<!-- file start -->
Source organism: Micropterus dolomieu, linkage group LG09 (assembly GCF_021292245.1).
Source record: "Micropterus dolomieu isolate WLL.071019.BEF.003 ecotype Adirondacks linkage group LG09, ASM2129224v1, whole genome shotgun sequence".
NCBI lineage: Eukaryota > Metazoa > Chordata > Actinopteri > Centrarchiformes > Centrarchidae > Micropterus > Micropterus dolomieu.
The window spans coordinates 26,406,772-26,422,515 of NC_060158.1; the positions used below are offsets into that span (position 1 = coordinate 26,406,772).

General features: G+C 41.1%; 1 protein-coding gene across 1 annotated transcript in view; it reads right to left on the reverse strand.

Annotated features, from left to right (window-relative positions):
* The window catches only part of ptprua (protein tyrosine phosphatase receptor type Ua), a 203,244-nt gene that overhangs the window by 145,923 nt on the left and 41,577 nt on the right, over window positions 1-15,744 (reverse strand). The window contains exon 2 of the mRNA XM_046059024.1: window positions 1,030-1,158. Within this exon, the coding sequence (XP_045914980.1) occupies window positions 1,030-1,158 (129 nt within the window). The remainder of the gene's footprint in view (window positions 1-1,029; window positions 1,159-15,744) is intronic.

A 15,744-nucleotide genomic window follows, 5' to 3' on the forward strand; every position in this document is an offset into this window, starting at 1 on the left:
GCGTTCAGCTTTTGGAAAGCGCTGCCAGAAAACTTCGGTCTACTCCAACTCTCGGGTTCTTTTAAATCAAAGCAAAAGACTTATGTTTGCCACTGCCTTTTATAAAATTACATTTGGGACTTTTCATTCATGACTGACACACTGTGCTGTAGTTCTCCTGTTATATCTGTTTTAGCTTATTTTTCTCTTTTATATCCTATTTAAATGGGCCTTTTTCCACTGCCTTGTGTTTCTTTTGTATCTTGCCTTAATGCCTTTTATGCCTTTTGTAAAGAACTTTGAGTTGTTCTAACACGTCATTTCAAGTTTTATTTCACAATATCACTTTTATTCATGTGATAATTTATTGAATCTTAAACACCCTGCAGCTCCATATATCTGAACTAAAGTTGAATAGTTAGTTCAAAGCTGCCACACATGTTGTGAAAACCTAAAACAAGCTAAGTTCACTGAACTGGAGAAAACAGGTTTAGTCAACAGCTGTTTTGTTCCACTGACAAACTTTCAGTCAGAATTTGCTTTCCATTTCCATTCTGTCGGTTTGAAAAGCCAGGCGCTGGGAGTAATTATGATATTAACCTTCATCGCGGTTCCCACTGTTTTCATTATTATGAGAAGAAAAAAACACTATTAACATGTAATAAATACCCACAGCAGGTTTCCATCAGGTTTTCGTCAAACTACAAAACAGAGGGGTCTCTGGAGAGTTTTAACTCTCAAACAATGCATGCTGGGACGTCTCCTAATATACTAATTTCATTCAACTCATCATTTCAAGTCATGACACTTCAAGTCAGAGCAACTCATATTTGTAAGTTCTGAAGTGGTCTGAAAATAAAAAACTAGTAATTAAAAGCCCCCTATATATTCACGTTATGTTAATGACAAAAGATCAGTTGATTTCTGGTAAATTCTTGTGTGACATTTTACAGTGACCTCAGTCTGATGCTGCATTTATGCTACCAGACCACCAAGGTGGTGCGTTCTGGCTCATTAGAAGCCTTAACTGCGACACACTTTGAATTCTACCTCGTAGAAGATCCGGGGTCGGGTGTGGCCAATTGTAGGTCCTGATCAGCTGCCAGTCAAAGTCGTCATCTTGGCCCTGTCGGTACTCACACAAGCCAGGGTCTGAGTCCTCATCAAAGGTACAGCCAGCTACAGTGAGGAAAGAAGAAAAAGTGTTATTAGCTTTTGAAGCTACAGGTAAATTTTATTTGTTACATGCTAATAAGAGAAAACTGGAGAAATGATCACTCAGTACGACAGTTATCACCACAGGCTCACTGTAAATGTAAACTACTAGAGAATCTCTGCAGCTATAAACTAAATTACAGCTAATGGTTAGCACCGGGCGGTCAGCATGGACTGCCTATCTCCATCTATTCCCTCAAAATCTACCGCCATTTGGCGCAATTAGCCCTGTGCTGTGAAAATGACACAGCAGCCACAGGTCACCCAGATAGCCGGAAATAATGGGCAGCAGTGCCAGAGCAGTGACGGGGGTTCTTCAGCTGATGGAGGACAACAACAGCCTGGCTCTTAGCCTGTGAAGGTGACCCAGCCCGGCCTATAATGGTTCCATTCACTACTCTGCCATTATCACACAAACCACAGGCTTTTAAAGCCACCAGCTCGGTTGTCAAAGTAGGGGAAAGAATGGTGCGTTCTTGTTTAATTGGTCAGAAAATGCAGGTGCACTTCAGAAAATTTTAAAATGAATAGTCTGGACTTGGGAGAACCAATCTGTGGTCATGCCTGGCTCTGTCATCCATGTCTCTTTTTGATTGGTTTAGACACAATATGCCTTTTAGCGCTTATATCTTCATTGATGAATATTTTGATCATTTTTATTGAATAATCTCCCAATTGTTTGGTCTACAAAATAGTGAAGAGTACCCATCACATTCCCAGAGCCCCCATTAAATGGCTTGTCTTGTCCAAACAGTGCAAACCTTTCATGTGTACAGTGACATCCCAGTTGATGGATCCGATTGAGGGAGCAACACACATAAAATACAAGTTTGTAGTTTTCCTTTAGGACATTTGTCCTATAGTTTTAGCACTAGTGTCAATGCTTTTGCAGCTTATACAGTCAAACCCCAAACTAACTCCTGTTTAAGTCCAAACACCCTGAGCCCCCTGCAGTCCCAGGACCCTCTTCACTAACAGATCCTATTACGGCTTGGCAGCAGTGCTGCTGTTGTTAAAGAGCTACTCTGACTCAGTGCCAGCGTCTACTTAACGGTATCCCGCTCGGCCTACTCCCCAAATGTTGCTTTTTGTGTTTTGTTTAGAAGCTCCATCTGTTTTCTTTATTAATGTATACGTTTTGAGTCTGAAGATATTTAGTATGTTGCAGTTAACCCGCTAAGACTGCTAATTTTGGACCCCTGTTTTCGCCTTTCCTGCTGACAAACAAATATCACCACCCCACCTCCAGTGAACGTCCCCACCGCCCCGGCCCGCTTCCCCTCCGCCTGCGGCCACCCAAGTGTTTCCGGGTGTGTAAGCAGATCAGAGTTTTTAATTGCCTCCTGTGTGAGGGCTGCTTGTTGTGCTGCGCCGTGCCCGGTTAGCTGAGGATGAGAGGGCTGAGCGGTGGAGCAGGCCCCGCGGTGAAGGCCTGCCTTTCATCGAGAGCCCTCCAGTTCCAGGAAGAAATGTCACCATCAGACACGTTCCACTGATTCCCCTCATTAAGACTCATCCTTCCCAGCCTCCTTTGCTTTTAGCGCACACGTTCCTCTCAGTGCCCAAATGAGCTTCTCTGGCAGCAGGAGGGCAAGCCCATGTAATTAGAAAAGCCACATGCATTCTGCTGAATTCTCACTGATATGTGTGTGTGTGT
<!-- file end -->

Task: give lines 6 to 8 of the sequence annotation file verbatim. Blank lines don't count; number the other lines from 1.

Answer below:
Annotated features, from left to right (window-relative positions):
* The window catches only part of ptprua (protein tyrosine phosphatase receptor type Ua), a 203,244-nt gene that overhangs the window by 145,923 nt on the left and 41,577 nt on the right, over window positions 1-15,744 (reverse strand). The window contains exon 2 of the mRNA XM_046059024.1: window positions 1,030-1,158. Within this exon, the coding sequence (XP_045914980.1) occupies window positions 1,030-1,158 (129 nt within the window). The remainder of the gene's footprint in view (window positions 1-1,029; window positions 1,159-15,744) is intronic.

A 15,744-nucleotide genomic window follows, 5' to 3' on the forward strand; every position in this document is an offset into this window, starting at 1 on the left: